September’s Birthstone is the Sapphire, Valued for Wisdom and Spiritual Progress. Traditionally, sapphire symbolizes nobility, truth, sincerity, and faithfulness. It has decorated the robes of royalty and clergy members for centuries. Its extraordinary color is the standard against which other blue gems—from topaz to tanzanite—are measured.
A gift of a sapphire symbolizes a pledge of trust and loyalty. It is from this tradition that sapphire has long been a popular choice for engagement rings.
Blue sapphire was valued by ancient Hindu mystics as the key to developing wisdom and spiritual progress. By Roman times, blue sapphires were used as beads, ring stones, carved intaglios and pendant stones, because they were said to attract divine favor to their owners. In ancient Greece and Rome, kings and queens were convinced that blue sapphires protected their owners from envy and harm.
Yellow Sapphire is the legendary helper of the Hindu god, Ganeesh. While Ganeesh brings prosperity to the home, Yellow Sapphire brings wealth. Throughout the ages, merchants in India and the Far East have worn, or carried, fine Yellow Sapphire to enhance their business success. When worn, it is set so that a portion of the stone itself touches the body. To increase earnings it is often placed in cash boxes, and many people have been buried or cremated with Yellow Sapphire placed in their mouths to ensure wealth in the next life.
A special pink sapphire color is called padparadscha, which means “lotus flower” in Sinhalese, the language spoken in Sri Lanka. Stones from Sri Lanka were initially the only ones labeled with this marketable name. There’s no telling how many padparadschas have been sifted from Sri Lankan river gravel throughout history. Sri Lankans have a special affection for the color that’s traditionally been linked with their country.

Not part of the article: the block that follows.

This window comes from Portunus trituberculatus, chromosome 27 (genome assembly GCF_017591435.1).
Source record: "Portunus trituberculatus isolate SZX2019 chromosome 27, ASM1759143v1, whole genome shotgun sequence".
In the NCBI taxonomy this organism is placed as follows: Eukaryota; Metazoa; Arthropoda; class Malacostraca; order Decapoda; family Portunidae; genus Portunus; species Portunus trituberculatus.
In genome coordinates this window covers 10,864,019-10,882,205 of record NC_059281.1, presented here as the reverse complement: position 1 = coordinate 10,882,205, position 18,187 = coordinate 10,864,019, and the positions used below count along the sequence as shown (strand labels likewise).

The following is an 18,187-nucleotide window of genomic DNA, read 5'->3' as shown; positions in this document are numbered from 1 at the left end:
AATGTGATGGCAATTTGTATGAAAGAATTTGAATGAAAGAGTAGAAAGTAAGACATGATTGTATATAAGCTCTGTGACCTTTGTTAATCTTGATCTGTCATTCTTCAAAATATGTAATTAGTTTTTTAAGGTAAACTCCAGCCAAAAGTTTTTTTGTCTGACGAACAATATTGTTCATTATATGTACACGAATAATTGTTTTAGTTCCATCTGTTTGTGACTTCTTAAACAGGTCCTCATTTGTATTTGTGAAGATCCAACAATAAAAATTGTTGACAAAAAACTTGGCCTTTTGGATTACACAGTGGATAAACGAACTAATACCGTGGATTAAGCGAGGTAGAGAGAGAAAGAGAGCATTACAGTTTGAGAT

The ancient Persian rulers believed that the earth rested on a giant sapphire and its reflection colored the heavens blue. Indeed, the very name in Latin, "Sapphiru," means blue. During the Middle Ages, the clergy wore blue sapphires to symbolize Heaven, and ordinary folks thought the gem attracted heavenly blessings. In other times and places, people instilled sapphires with the power to guard chastity, make peace between enemies, influence spirits, and reveal the secrets of oracles. All through the Middle Ages, sapphires were alleged to bring a great destiny to their wearers, and were often used in court and royal jewelry. Alchemists believed that blue sapphires would help them develop clairvoyance, telepathy and divine wisdom.
For centuries, sapphire has been associated with royalty and romance. The association was reinforced in 1981, when Britain’s Prince Charles gave a blue sapphire engagement ring to Lady Diana Spencer. Until her death in 1997, Princess Di, as she was known, charmed and captivated the world. Her sapphire ring helped link modern events with history and fairy tales.
Today blue sapphire is the September birthstone, the fifth and 45th wedding anniversary gem, and the zodiac gem for Virgo. It has become one of the world’s most popular gems.
Sapphire is found in many parts of the world, but the most prized sapphires are from Myanmar (Burma), Kashmir and Sri Lanka.
Corundum can show a phenomenon called asterism, or the star effect. This phenomenon usually appears as a six-ray star pattern across a cabochon-cut stone’s curved surface. The star effect can be seen in ruby or any color of sapphire, and it arises from white light reflecting from numerous tiny, oriented needle-like inclusions.
Besides fancy sapphire and star corundum, there’s another interesting variety: color-change sapphire. These fascinating stones change color under different lighting. Their presence adds a special dimension to the already amazing corundum family of gems.
Both blue and fancy sapphires come from a variety of exotic sources including Madagascar, Tanzania, Sri Lanka, Myanmar, and Australia.